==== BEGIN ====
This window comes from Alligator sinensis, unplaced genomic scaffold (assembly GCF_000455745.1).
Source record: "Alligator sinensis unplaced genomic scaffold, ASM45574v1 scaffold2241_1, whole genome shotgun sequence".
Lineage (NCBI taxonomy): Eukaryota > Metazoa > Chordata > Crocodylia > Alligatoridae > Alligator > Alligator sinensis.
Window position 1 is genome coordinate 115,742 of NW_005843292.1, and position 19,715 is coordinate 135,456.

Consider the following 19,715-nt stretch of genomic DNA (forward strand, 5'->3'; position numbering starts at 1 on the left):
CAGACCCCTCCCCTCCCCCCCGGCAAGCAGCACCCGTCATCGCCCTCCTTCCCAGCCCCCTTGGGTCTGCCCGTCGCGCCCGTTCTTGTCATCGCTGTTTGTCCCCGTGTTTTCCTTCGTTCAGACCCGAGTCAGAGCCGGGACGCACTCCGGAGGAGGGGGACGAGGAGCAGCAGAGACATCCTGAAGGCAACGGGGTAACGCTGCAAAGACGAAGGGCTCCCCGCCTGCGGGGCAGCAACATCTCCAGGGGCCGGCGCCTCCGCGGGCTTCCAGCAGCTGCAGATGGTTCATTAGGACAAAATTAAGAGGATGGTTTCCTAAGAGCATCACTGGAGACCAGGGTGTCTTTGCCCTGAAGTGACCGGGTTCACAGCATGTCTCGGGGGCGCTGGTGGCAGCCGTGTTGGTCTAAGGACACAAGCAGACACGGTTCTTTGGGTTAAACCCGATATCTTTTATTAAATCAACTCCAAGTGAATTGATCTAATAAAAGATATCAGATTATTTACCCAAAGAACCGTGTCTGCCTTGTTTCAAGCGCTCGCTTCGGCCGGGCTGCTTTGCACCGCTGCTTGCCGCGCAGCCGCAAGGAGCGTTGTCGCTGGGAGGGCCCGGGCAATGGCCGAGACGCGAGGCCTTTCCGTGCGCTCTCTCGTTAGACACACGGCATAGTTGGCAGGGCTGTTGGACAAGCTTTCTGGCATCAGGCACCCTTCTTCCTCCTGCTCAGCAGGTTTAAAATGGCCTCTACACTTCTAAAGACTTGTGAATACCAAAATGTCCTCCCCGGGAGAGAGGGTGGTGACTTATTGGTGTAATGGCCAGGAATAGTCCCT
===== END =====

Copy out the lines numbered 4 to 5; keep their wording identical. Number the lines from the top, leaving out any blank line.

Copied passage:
Window position 1 is genome coordinate 115,742 of NW_005843292.1, and position 19,715 is coordinate 135,456.

Consider the following 19,715-nt stretch of genomic DNA (forward strand, 5'->3'; position numbering starts at 1 on the left):